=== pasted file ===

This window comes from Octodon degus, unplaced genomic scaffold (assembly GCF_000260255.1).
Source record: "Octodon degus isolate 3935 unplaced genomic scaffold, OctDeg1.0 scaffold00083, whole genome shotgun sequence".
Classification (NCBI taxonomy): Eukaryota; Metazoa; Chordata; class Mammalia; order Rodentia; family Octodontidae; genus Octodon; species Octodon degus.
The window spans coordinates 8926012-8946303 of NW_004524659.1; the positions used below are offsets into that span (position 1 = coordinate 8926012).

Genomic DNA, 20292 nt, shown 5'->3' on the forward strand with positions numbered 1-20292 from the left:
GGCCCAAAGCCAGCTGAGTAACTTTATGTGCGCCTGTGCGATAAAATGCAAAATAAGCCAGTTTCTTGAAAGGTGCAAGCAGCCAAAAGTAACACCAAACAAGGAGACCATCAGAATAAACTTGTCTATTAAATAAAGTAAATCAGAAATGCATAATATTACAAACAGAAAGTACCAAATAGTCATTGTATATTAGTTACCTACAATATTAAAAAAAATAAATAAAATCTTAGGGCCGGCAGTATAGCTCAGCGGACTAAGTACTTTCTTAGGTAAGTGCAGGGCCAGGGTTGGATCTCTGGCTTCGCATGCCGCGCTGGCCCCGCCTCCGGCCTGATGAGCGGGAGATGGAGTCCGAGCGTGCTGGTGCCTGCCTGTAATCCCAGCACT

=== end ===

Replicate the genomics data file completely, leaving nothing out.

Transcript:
This window comes from Octodon degus, unplaced genomic scaffold (assembly GCF_000260255.1).
Source record: "Octodon degus isolate 3935 unplaced genomic scaffold, OctDeg1.0 scaffold00083, whole genome shotgun sequence".
Classification (NCBI taxonomy): Eukaryota; Metazoa; Chordata; class Mammalia; order Rodentia; family Octodontidae; genus Octodon; species Octodon degus.
The window spans coordinates 8926012-8946303 of NW_004524659.1; the positions used below are offsets into that span (position 1 = coordinate 8926012).

Genomic DNA, 20292 nt, shown 5'->3' on the forward strand with positions numbered 1-20292 from the left:
GGCCCAAAGCCAGCTGAGTAACTTTATGTGCGCCTGTGCGATAAAATGCAAAATAAGCCAGTTTCTTGAAAGGTGCAAGCAGCCAAAAGTAACACCAAACAAGGAGACCATCAGAATAAACTTGTCTATTAAATAAAGTAAATCAGAAATGCATAATATTACAAACAGAAAGTACCAAATAGTCATTGTATATTAGTTACCTACAATATTAAAAAAAATAAATAAAATCTTAGGGCCGGCAGTATAGCTCAGCGGACTAAGTACTTTCTTAGGTAAGTGCAGGGCCAGGGTTGGATCTCTGGCTTCGCATGCCGCGCTGGCCCCGCCTCCGGCCTGATGAGCGGGAGATGGAGTCCGAGCGTGCTGGTGCCTGCCTGTAATCCCAGCACT